Patterns of mean gastrointestinal symptoms and abdominal pain alone in Rome II subgroups across 6 menstrual cycle phases in women with and without irritable bowel syndrome. The definitions of Rome II subgroups are based on 3 symptoms of constipation and diarrhea . Follic = follicular phase Pre-Ovul = preovulatory phase Early-Lut = early-luteal phase Mid-Lut = midluteal phase Pre-Mens = premenses phase. Adapted with permission.
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Constipation May Become A Problem In Menopause And Yes Hormones May Be To Blame So What Can You Do About It
If you find yourself pushing too hard, stopped up, clogged, unable to go , it may be a by-product of menopause. When going gets tough, the tough can’t always get going.
I think it’s constipation, but I’m not sure. What is the definition, exactly?
Constipation is defined as having fewer than three bowel movements a week having hard, dry stools feeling as if you haven’t completely eliminated and/or doing a lot of straining when you try to go.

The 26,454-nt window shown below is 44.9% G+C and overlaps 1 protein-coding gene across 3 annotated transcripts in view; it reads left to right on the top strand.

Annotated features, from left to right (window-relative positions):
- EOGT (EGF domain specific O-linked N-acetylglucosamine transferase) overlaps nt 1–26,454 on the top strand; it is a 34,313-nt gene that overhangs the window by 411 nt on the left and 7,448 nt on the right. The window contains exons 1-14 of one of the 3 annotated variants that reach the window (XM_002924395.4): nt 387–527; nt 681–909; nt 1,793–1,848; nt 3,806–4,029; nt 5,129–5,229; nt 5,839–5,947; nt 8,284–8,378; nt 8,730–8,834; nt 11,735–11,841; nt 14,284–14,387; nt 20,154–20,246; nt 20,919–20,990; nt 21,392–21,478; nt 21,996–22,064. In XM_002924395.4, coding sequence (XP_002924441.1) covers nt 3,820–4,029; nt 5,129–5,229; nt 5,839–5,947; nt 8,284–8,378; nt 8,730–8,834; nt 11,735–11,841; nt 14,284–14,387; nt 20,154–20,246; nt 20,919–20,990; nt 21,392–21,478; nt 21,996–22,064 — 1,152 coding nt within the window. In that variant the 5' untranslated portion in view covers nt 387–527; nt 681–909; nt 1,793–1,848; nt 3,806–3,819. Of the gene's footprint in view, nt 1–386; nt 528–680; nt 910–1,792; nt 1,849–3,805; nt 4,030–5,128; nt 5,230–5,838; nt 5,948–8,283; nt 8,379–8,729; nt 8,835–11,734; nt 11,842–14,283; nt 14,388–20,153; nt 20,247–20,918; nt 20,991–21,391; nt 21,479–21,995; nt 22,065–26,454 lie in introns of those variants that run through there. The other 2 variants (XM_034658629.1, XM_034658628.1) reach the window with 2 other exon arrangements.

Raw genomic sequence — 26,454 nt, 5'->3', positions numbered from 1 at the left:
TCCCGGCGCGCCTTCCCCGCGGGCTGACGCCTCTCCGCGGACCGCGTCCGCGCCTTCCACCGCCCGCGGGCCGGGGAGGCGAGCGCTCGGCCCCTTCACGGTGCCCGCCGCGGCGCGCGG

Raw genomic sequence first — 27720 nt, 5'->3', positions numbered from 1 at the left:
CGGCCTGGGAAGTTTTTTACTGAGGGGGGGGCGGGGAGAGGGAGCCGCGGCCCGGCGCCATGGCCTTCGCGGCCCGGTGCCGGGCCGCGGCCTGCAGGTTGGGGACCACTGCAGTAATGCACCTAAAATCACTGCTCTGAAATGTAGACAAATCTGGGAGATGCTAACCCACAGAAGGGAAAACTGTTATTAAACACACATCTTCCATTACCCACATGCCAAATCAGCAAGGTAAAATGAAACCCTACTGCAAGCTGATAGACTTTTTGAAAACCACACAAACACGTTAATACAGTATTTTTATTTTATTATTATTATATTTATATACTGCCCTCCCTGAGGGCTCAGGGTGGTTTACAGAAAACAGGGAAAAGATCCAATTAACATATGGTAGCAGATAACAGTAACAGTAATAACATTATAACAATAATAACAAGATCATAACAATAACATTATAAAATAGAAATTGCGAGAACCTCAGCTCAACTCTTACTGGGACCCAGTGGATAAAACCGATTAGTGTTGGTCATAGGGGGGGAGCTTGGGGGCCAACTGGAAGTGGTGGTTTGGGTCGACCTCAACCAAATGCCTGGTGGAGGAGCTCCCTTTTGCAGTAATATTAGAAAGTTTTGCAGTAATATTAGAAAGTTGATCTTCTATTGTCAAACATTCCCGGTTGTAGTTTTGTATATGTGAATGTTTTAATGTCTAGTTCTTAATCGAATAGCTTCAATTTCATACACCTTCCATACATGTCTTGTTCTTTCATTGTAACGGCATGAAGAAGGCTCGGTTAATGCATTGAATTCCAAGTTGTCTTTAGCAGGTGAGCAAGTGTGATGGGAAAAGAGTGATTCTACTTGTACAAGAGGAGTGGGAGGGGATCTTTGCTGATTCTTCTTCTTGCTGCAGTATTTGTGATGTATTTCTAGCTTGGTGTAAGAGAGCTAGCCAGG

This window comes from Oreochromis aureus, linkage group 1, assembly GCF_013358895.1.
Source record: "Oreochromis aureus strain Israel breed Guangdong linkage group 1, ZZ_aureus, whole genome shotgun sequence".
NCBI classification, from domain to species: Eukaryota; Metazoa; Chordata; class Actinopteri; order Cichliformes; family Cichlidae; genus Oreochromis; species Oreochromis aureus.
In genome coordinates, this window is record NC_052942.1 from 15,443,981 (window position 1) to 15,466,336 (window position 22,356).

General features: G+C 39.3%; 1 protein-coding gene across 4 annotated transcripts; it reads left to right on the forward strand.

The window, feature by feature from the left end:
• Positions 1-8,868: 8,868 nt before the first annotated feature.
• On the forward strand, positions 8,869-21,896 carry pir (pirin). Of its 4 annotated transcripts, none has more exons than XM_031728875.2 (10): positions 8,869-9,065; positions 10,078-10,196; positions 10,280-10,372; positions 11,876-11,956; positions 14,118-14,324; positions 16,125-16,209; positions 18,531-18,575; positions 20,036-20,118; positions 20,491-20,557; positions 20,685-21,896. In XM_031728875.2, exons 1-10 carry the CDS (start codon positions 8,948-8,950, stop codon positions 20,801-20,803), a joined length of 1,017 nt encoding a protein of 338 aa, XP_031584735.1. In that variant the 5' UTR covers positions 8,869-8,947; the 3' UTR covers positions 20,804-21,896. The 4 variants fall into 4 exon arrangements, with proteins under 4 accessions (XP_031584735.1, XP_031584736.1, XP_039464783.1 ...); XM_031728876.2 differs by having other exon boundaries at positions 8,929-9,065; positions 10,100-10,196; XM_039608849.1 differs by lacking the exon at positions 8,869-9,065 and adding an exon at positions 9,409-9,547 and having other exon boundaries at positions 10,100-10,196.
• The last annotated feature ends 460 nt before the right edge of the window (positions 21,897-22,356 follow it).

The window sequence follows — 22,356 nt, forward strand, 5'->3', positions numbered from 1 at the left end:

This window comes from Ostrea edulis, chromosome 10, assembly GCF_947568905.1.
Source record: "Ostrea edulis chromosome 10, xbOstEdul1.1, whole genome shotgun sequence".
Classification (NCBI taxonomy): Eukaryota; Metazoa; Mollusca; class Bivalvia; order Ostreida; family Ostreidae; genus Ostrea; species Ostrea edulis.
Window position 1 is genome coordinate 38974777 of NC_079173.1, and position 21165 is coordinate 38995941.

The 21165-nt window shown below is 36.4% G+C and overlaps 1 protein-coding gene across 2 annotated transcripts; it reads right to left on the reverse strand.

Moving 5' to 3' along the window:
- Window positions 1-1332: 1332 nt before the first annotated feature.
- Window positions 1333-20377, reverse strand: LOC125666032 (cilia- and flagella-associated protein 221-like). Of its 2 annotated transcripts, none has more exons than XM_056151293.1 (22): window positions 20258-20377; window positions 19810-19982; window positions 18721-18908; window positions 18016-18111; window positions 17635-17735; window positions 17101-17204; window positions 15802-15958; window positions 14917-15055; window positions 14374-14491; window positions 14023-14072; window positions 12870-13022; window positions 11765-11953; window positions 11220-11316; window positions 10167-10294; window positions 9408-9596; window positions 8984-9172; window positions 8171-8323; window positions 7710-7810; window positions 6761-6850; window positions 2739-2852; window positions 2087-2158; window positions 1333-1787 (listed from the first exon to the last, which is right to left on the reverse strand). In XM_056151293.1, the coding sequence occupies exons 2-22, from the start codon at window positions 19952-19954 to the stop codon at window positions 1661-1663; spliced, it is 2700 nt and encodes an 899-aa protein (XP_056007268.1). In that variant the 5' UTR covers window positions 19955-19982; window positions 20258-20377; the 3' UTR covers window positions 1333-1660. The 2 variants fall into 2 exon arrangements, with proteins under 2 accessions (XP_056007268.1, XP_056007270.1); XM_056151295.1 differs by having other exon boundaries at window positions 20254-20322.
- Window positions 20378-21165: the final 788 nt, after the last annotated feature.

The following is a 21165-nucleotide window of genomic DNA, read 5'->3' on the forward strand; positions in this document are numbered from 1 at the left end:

So, what is it about menopause and not being able to go?
Constipation becomes increasingly common around menopause. And, in general, it’s more of a woman’s problem than a man’s .
Has anyone mentioned hormones?
Well, yes. The connection begins to make sense when you consider that constipation is more common during pregnancy, during your menstrual cycle, and then again, during menopause. What they all have in common is hormones. The alterations of estrogen may be responsible, according to research, which finds that “ovarian hormones influence gastrointestinal function because estrogen receptors have been found in the gastric and small intestinal mucosa.”
Female hormones can affect a lot of thingswe already know that. They can latch onto receptors in your gut and, hence, affect your digestive tract, causing your colon to slow down. Voila: constipation.
So, now what?
Let’s talk about diet.
Let’s talk specifics.
What other lifestyle things should I look into?
Contact your health care professional if:
Treatment Of Ovary Pain After Menopause
If your pain sensations arent too acute, they are probably caused by the end of menopause. The ovary pain after menopause is commonly managed due to some simple measures that can be done at home. These are as follows: